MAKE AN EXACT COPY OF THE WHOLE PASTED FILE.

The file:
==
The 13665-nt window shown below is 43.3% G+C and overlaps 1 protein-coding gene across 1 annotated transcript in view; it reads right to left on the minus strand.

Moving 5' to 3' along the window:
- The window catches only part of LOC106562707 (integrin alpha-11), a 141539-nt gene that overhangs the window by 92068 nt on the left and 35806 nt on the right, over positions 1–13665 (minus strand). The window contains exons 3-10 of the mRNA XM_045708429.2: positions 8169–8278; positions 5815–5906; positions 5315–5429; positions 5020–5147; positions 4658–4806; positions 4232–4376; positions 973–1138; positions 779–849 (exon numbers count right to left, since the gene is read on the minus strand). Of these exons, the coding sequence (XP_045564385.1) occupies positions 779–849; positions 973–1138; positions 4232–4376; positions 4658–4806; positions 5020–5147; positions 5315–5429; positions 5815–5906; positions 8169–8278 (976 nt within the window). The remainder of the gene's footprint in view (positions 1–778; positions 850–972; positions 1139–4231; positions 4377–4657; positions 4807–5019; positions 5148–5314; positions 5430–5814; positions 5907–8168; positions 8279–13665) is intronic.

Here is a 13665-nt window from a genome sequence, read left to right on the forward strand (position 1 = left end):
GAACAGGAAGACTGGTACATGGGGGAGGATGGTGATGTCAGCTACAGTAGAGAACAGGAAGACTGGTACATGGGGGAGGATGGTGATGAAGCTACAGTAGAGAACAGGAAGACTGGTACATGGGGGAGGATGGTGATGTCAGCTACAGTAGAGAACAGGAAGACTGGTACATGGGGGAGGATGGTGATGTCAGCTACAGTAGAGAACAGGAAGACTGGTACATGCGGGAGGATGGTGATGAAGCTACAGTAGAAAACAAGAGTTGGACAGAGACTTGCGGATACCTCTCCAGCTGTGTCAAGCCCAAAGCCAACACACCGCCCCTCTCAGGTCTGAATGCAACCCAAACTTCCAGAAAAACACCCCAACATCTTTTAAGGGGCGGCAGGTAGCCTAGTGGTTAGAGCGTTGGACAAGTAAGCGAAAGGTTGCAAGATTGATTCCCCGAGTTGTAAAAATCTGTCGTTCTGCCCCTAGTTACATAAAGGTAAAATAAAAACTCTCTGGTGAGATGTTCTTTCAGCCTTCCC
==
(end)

The 13665-nt window shown below is 43.3% G+C and overlaps 1 protein-coding gene across 1 annotated transcript in view; it reads right to left on the minus strand.

Moving 5' to 3' along the window:
- The window catches only part of LOC106562707 (integrin alpha-11), a 141539-nt gene that overhangs the window by 92068 nt on the left and 35806 nt on the right, over positions 1–13665 (minus strand). The window contains exons 3-10 of the mRNA XM_045708429.2: positions 8169–8278; positions 5815–5906; positions 5315–5429; positions 5020–5147; positions 4658–4806; positions 4232–4376; positions 973–1138; positions 779–849 (exon numbers count right to left, since the gene is read on the minus strand). Of these exons, the coding sequence (XP_045564385.1) occupies positions 779–849; positions 973–1138; positions 4232–4376; positions 4658–4806; positions 5020–5147; positions 5315–5429; positions 5815–5906; positions 8169–8278 (976 nt within the window). The remainder of the gene's footprint in view (positions 1–778; positions 850–972; positions 1139–4231; positions 4377–4657; positions 4807–5019; positions 5148–5314; positions 5430–5814; positions 5907–8168; positions 8279–13665) is intronic.

Here is a 13665-nt window from a genome sequence, read left to right on the forward strand (position 1 = left end):
GAACAGGAAGACTGGTACATGGGGGAGGATGGTGATGTCAGCTACAGTAGAGAACAGGAAGACTGGTACATGGGGGAGGATGGTGATGAAGCTACAGTAGAGAACAGGAAGACTGGTACATGGGGGAGGATGGTGATGTCAGCTACAGTAGAGAACAGGAAGACTGGTACATGGGGGAGGATGGTGATGTCAGCTACAGTAGAGAACAGGAAGACTGGTACATGCGGGAGGATGGTGATGAAGCTACAGTAGAAAACAAGAGTTGGACAGAGACTTGCGGATACCTCTCCAGCTGTGTCAAGCCCAAAGCCAACACACCGCCCCTCTCAGGTCTGAATGCAACCCAAACTTCCAGAAAAACACCCCAACATCTTTTAAGGGGCGGCAGGTAGCCTAGTGGTTAGAGCGTTGGACAAGTAAGCGAAAGGTTGCAAGATTGATTCCCCGAGTTGTAAAAATCTGTCGTTCTGCCCCTAGTTACATAAAGGTAAAATAAAAACTCTCTGGTGAGATGTTCTTTCAGCCTTCCC